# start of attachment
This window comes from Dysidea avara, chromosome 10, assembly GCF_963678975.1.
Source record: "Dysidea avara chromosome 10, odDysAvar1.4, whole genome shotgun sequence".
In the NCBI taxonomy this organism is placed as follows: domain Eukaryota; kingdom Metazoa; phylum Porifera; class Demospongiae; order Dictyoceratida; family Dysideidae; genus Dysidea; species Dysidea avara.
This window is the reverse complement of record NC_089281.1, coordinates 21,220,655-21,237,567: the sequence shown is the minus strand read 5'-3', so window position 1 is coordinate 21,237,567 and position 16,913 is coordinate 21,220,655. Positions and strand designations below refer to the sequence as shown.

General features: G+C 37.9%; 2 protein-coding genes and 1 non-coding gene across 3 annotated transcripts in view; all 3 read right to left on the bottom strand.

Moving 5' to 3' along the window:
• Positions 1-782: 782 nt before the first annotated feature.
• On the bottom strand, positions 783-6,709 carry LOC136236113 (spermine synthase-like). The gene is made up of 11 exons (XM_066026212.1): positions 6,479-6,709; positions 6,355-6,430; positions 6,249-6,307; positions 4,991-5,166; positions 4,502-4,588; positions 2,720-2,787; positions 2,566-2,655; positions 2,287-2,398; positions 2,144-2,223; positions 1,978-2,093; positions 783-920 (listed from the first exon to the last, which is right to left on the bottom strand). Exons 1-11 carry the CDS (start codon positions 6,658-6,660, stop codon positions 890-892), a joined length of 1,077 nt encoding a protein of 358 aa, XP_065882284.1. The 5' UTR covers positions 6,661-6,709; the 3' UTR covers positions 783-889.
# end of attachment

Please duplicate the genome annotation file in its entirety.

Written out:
This window comes from Dysidea avara, chromosome 10, assembly GCF_963678975.1.
Source record: "Dysidea avara chromosome 10, odDysAvar1.4, whole genome shotgun sequence".
In the NCBI taxonomy this organism is placed as follows: domain Eukaryota; kingdom Metazoa; phylum Porifera; class Demospongiae; order Dictyoceratida; family Dysideidae; genus Dysidea; species Dysidea avara.
This window is the reverse complement of record NC_089281.1, coordinates 21,220,655-21,237,567: the sequence shown is the minus strand read 5'-3', so window position 1 is coordinate 21,237,567 and position 16,913 is coordinate 21,220,655. Positions and strand designations below refer to the sequence as shown.

General features: G+C 37.9%; 2 protein-coding genes and 1 non-coding gene across 3 annotated transcripts in view; all 3 read right to left on the bottom strand.

Moving 5' to 3' along the window:
• Positions 1-782: 782 nt before the first annotated feature.
• On the bottom strand, positions 783-6,709 carry LOC136236113 (spermine synthase-like). The gene is made up of 11 exons (XM_066026212.1): positions 6,479-6,709; positions 6,355-6,430; positions 6,249-6,307; positions 4,991-5,166; positions 4,502-4,588; positions 2,720-2,787; positions 2,566-2,655; positions 2,287-2,398; positions 2,144-2,223; positions 1,978-2,093; positions 783-920 (listed from the first exon to the last, which is right to left on the bottom strand). Exons 1-11 carry the CDS (start codon positions 6,658-6,660, stop codon positions 890-892), a joined length of 1,077 nt encoding a protein of 358 aa, XP_065882284.1. The 5' UTR covers positions 6,661-6,709; the 3' UTR covers positions 783-889.